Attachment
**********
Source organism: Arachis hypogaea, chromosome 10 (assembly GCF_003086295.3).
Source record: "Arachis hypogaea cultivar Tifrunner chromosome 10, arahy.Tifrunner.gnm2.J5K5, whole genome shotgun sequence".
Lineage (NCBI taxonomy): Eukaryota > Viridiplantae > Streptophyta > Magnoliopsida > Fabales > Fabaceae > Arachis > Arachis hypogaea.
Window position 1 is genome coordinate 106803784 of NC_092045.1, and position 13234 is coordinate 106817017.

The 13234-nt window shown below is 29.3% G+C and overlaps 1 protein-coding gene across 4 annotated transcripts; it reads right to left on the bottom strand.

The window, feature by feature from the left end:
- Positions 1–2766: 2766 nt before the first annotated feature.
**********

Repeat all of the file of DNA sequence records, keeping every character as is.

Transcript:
Source organism: Arachis hypogaea, chromosome 10 (assembly GCF_003086295.3).
Source record: "Arachis hypogaea cultivar Tifrunner chromosome 10, arahy.Tifrunner.gnm2.J5K5, whole genome shotgun sequence".
Lineage (NCBI taxonomy): Eukaryota > Viridiplantae > Streptophyta > Magnoliopsida > Fabales > Fabaceae > Arachis > Arachis hypogaea.
Window position 1 is genome coordinate 106803784 of NC_092045.1, and position 13234 is coordinate 106817017.

The 13234-nt window shown below is 29.3% G+C and overlaps 1 protein-coding gene across 4 annotated transcripts; it reads right to left on the bottom strand.

The window, feature by feature from the left end:
- Positions 1–2766: 2766 nt before the first annotated feature.